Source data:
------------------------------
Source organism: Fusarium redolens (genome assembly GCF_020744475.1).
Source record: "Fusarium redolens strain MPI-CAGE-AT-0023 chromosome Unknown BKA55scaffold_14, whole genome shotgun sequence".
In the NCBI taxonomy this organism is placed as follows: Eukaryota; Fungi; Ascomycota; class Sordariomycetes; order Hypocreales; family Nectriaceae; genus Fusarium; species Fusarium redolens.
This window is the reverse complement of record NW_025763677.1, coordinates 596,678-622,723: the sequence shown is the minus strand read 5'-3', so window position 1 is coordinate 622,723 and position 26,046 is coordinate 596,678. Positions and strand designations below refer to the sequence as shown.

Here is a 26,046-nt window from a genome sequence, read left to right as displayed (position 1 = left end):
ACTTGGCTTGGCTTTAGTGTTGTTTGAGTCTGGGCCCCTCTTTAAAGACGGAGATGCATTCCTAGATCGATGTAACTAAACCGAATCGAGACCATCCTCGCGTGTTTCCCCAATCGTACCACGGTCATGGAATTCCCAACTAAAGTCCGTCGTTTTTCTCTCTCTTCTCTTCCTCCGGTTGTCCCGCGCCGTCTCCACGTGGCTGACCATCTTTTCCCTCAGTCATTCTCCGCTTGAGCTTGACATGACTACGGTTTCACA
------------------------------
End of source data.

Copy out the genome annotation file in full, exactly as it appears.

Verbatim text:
Source organism: Fusarium redolens (genome assembly GCF_020744475.1).
Source record: "Fusarium redolens strain MPI-CAGE-AT-0023 chromosome Unknown BKA55scaffold_14, whole genome shotgun sequence".
In the NCBI taxonomy this organism is placed as follows: Eukaryota; Fungi; Ascomycota; class Sordariomycetes; order Hypocreales; family Nectriaceae; genus Fusarium; species Fusarium redolens.
This window is the reverse complement of record NW_025763677.1, coordinates 596,678-622,723: the sequence shown is the minus strand read 5'-3', so window position 1 is coordinate 622,723 and position 26,046 is coordinate 596,678. Positions and strand designations below refer to the sequence as shown.

Here is a 26,046-nt window from a genome sequence, read left to right as displayed (position 1 = left end):
ACTTGGCTTGGCTTTAGTGTTGTTTGAGTCTGGGCCCCTCTTTAAAGACGGAGATGCATTCCTAGATCGATGTAACTAAACCGAATCGAGACCATCCTCGCGTGTTTCCCCAATCGTACCACGGTCATGGAATTCCCAACTAAAGTCCGTCGTTTTTCTCTCTCTTCTCTTCCTCCGGTTGTCCCGCGCCGTCTCCACGTGGCTGACCATCTTTTCCCTCAGTCATTCTCCGCTTGAGCTTGACATGACTACGGTTTCACA